A 2008 UK study found that people who ate 5 tablespoons of tomato paste daily (along with almost a tablespoon of olive oil) for 12 weeks had 33 percent more protection from sunburn than a control group that only had olive oil. Cooked, processed tomatoes contain higher levels of lycopene which improves skin’s natural SPF. (This is not a substitute for applying sunscreen every day!)
Start using this as a butter substitute as soon as possible! A 2012 study in PLOS ONE found that women who consumed at least two teaspoons a day of olive oil showed 31% fewer signs of aging, compared with women who had only one teaspoon. The study also tested sunflower and peanut oils, but they paled in comparison; about 75 percent of the fat in olive oil is monounsaturated fatty acids, which may assist with a youthful appearance. Also, the antioxidant polyphenols in olive oil could fight damaging free radicals. Need more reasons? How about …
While milk and white chocolates can cause inflammation, dark chocolate is rich in cocoa flavanols, which help hydrate skin and improve circulation. In a study, women who consumed 3.5 ounces of dark chocolate a day for 12 weeks experienced less skin roughness and scaliness. But, that’s a lot of calories. Consuming just one ounce daily can help you get the benefits without gaining weight.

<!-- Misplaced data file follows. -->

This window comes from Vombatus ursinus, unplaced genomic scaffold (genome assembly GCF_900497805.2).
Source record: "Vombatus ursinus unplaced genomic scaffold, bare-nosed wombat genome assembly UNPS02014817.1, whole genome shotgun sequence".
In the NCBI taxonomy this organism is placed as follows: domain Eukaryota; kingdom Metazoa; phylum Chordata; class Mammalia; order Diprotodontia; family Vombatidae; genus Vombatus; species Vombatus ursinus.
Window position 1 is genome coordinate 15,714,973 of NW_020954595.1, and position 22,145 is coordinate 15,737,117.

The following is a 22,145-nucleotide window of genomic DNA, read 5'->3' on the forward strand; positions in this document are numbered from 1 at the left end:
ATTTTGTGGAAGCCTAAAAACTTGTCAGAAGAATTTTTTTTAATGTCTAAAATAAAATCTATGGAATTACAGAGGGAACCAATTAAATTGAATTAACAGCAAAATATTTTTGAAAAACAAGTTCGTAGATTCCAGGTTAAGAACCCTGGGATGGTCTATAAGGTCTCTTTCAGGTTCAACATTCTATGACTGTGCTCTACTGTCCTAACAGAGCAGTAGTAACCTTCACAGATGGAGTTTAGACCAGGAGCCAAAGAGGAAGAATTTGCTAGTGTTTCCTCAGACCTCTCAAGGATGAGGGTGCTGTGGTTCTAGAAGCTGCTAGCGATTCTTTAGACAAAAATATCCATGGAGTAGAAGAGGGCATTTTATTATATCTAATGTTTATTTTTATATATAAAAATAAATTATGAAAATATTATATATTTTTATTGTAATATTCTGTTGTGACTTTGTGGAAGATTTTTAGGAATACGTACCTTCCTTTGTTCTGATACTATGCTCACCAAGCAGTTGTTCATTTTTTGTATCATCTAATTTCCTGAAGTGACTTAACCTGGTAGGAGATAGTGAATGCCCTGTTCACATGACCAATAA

Disgusting as it may be, it’s one of the best sources of lutein and zeaxanthin. These nutrients absorb and neutralize UV-created free radicals, even those that pass through sunscreen and reach your skin. Just one cup a day can give you more than 130 percent of your daily requirements for skin-firming vitamins A and C.
People who eat fruit peelings (like orange peel or lemon zest) have 33 percent lower risk of squamous cell carcinoma, according to research from the University of Arizona. Peels are rich in limonene—which isn’t present in the fruits themselves—that offers UV-protective benefits.
Beef itself is a great source of protein, packing nearly 30 grams per 3.5 ounces, but grass-fed beef is even better because it contains a higher ratio of omega-3 to omega-6 fatty acids. The fatty acids reduce inflammation, while protein is the cornerstone of collagen and elastin tissue. Both collagen and elastin tissue help keep skin taut and less wrinkled. For optimum all-over health results, stick to lean cuts like sirloin and flank steak.
While it’s a great garnish, we like our Rosemary protecting our skin. A study in the International Journal of Epidemiology found that consuming four or more herbs regularly, like rosemary and thyme, was associated with a 60 percent reduced risk of melanoma. Herbs are bursting with antioxidants—and great scents—that squelch free radicals from the sun before they can damage skin.